From the beginning, the Guided by Voices reunion of the mid-90s lineup was different. It may have read like the familiar script — Cult band tours theaters and the festival circuit, gets their due and gets some dollars, but unlike many of their peers there was a palpable sense that Robert Pollard, Tobin Sprout, Mitch Mitchell, Greg Demos, and Kevin Fennell were actually enjoying themselves the second time around. Bob brought his full array of rock kicks and microphone tricks. Mitchell brought an endless supply of cigarettes and windmill guitar riffs. There were smiles, and bottles and bottles of beer and booze on the stage, and serenades, and bottles and bottles of beer in the crowd. This was no cash grab. This was the rebirth of a beloved band.
Consequently, when it was announced that this lineup of Guided by Voices were releasing two albums of new material — Let’s Go Eat the Factory and Class Clown Spots a UFO — some were surprised, some reacted with the usual mix of snark and skepticism, and others, those that saw the reunion tour first-hand said, “Of course Guided by Voices went back to the studio.”
Granted, a successful reunion tour doesn’t always equal a successful comeback album. On one end of the spectrum there’s Dinosaur, Jr, whose original lineup of J Mascis, Murph, and Lou Barlow has released two of their most potent albums after their comeback. On the other end, there’s The Weirdness by The Stooges. We won’t talk about The Weirdness. It’s better to forget The Weirdness ever happened.
Thankfully, Let’s Go Eat the Factory is closer in spirit to those Dinosaur, Jr albums, Beyond and Farm, as Pollard and company have presented a seemingly random selection of short songs where the concept of album momentum means you never know what’s coming next. It worked so fantastically on records like Propeller, Bee Thousand, Alien Lanes and Under the Bushes, Under the Stars, and it works surprisingly well here, too.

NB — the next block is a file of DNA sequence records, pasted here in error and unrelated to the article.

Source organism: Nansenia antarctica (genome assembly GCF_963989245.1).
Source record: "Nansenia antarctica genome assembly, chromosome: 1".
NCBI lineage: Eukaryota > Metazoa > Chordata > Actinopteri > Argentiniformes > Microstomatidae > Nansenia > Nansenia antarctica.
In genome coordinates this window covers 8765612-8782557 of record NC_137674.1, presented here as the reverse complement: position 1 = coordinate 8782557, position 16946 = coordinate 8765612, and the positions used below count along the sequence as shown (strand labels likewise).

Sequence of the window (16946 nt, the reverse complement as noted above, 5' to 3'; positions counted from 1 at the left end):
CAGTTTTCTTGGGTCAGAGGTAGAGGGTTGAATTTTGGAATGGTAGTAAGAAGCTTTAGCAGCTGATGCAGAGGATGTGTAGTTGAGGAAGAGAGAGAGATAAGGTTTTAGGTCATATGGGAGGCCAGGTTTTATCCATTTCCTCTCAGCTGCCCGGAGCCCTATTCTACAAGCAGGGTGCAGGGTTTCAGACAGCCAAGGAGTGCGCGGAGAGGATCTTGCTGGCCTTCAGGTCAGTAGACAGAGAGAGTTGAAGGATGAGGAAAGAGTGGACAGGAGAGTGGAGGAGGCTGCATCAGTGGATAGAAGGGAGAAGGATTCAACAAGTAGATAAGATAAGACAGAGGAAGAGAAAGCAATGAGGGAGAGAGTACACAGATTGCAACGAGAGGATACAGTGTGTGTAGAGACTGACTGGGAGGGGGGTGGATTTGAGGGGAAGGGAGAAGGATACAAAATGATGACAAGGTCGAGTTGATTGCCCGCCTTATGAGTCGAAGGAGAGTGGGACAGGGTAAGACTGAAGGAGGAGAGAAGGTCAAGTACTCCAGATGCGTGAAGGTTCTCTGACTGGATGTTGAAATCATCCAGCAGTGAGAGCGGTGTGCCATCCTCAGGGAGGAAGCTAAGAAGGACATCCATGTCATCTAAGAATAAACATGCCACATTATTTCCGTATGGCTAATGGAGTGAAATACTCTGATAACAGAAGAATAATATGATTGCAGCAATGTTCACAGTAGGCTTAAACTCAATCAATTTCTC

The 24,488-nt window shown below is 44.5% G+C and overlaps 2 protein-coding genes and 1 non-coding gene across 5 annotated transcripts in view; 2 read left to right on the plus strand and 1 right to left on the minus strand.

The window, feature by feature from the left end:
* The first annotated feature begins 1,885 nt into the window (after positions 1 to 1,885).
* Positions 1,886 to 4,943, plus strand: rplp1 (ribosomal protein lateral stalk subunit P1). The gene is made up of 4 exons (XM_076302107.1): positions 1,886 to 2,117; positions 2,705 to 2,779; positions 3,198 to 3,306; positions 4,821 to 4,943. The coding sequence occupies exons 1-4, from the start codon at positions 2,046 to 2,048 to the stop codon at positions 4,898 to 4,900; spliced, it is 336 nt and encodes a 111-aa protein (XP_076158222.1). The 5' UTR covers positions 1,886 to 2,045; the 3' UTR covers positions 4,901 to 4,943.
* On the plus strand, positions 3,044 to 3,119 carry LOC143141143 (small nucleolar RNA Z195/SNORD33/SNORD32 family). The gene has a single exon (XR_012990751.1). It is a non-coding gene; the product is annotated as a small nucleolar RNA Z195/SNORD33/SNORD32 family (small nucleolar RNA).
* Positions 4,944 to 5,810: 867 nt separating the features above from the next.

There’s the wistful, psychedelic pop of “Doughnut for a Snowman,” followed immediately by the hard-charging ramble and rabble of “Spiderfighter,” a song which takes an unpredictable turn itself as it ends with Sprout delicately repeating two soft lines over a handful of piano chords. Guitars again rule on the uncompromising, “God Loves Us,” while “The Unsinkable Fats Domino” is pogo-pop in its purest form.
The importance of having Sprout as a counter-balance to Pollard cannot be overstated. He’s far more than an alt-rock Art Garfunkel, for whenever Pollard starts to steer the record into weirdsville with one of his prog rock rambles, there’s Sprout with a simple, quaint, and elegant melody, like the ballad, “Who Invented the Sun,” or a straightforward rocker, like the jangly “Waves,” where stacks of guitar tracks obscure, wobble but never topple his brilliant sense of melody.
Ultimately, some will say Let’s Go Eat the Factory doesn’t have the songs of those old releases. “Cyclone Utilities (Remember Your Birthday),” may not be “Postal Blowfish,” but it still has a monster riff of its own, one that’s just as powerful and pointed, one that’s mixed with these tastefully tormented bits, and one with just as many opportunities for Mitchell to windmill and flail on stage. “We Won’t Apologize for The Human Race,” may not be the anthem that “Over the Neptune/Mesh Gear Fox” has become, but its surprisingly cohesive collage of prog rock and power pop is still quite the closing blast. Let’s Go Eat the Factory is not Bee Thousand or Alien Lanes, but isn’t it remarkable how it condenses those fifteen years this lineup of Guided by Voices spent apart into no more than a blink in time? 8 out of 10 on The Rockometer.